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Ethan Banks detailed Corsa Technology Inc.'s DP2000 programmable switch in a review posted on PacketPushers. The second-generation 10/100 gigabit Ethernet programmable switch and routing platform is tailored to those companies looking for an easy-to-configure device. To that end, the programmable switch spins up immediately and supports a wide variety of on-demand services via standardized open interfaces. While some users may seek to use OpenFlow or P4 interfaces, Corsa anticipated most would choose its own REST API, ONOS Flow Objectives or OpenDaylight's service abstraction layer.
Banks said he believes that along with WAN-scale bandwidth, routing, deep buffering and MPLS service, the DP2000 sets itself apart with programmable switch silicon. Corsa also said service won't degrade on its product, even if multiple overlays are mapped on the same hardware. For prospective buyers, Banks said he believes the Corsa programmable switch is best for groups that need to aggregate large amounts of traffic at the WAN edge in complicated, multi-tenant environments.
Read more about Banks' views on the DP2000.
Verizon DBIR draws controversy
Eric Parizo, an analyst with Current Analysis Inc., in Sterling, Va., wrote about the controversy regarding this year's Verizon Data Breach Investigations Report (DBIR). This year's list of the top 10 vulnerabilities has drawn criticism from security experts for reportedly overhyping the risks of a FREAK exploit. Security experts contend FREAK is virtually impossible to exploit without National Security Agency-level supercomputing and requires an earlier exploit to complete a man-in-the-middle attack.
Parizo said he believes the controversy will reduce confidence in Verizon's reporting and indicates data-driven security research is far from a panacea for breaches. "It's a great irony that even though we live in the Information Age, truly insightful, elucidating information is harder than ever to discern. The constant bombardment of data, both raw and manipulated, makes it nearly impossible to trust data at face value," Parizo said. "The lesson for researchers and vendors alike is that data-driven security research should not only be a drive to develop conclusions, but should also foster discussion and collaboration," he added.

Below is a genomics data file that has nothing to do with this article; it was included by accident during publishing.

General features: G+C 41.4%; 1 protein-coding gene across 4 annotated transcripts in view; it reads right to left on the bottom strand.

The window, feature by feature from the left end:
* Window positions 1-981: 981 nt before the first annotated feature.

Dig deeper into Parizo's thoughts on Verizon DBIR.
Creating a marketing technology lingua franca
Melissa Parrish, an analyst with Forrester Research, said she sees a need for greater collaboration as organizations move from an IT agenda to a business technology agenda, with many making that shift suffering miscommunications. "One of the reasons for this miscommunication is that marketers and technologists often use very common words differently."
According to Parrish, a miscommunication took place at Forrester during a meeting of marketing and technology analysts -- analysts couldn't always decipher different acronyms. When one group said CRM, the other was left guessing whether it stood for customer relationship management or change request management.
Parrish said she sees three key communication problems: different meanings for words, multiple meanings for words -- such as agile -- and different cases where a word is applied. "Never assume that everyone is on the same page with even the most banal language," Parrish said. "The best collaborators will establish definitions -- that take into account the particular context in which that language will be used -- for their company, for projects and even in individual meetings," she added.
Look more into Parrish's thoughts on meaning in business communications.
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